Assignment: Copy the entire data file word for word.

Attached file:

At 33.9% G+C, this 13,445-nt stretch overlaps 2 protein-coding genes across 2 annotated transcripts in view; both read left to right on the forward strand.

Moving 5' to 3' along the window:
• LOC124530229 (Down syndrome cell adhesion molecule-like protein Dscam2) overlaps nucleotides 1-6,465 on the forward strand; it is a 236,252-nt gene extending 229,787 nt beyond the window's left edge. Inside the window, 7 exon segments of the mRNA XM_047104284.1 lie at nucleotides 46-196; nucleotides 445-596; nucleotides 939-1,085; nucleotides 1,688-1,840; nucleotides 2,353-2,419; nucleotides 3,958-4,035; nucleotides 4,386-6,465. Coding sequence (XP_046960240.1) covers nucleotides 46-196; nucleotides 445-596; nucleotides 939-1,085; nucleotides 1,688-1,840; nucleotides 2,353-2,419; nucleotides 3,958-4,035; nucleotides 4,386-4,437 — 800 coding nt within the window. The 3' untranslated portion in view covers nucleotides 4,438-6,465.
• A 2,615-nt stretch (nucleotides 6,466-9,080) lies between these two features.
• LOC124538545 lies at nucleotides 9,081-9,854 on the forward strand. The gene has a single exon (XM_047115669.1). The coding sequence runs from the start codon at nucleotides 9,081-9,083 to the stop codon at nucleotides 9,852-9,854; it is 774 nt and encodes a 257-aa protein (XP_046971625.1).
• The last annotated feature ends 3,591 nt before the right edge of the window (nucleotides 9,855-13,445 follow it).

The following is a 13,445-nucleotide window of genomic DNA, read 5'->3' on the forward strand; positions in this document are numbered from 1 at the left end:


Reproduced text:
At 33.9% G+C, this 13,445-nt stretch overlaps 2 protein-coding genes across 2 annotated transcripts in view; both read left to right on the forward strand.

Moving 5' to 3' along the window:
• LOC124530229 (Down syndrome cell adhesion molecule-like protein Dscam2) overlaps nucleotides 1-6,465 on the forward strand; it is a 236,252-nt gene extending 229,787 nt beyond the window's left edge. Inside the window, 7 exon segments of the mRNA XM_047104284.1 lie at nucleotides 46-196; nucleotides 445-596; nucleotides 939-1,085; nucleotides 1,688-1,840; nucleotides 2,353-2,419; nucleotides 3,958-4,035; nucleotides 4,386-6,465. Coding sequence (XP_046960240.1) covers nucleotides 46-196; nucleotides 445-596; nucleotides 939-1,085; nucleotides 1,688-1,840; nucleotides 2,353-2,419; nucleotides 3,958-4,035; nucleotides 4,386-4,437 — 800 coding nt within the window. The 3' untranslated portion in view covers nucleotides 4,438-6,465.
• A 2,615-nt stretch (nucleotides 6,466-9,080) lies between these two features.
• LOC124538545 lies at nucleotides 9,081-9,854 on the forward strand. The gene has a single exon (XM_047115669.1). The coding sequence runs from the start codon at nucleotides 9,081-9,083 to the stop codon at nucleotides 9,852-9,854; it is 774 nt and encodes a 257-aa protein (XP_046971625.1).
• The last annotated feature ends 3,591 nt before the right edge of the window (nucleotides 9,855-13,445 follow it).

The following is a 13,445-nucleotide window of genomic DNA, read 5'->3' on the forward strand; positions in this document are numbered from 1 at the left end: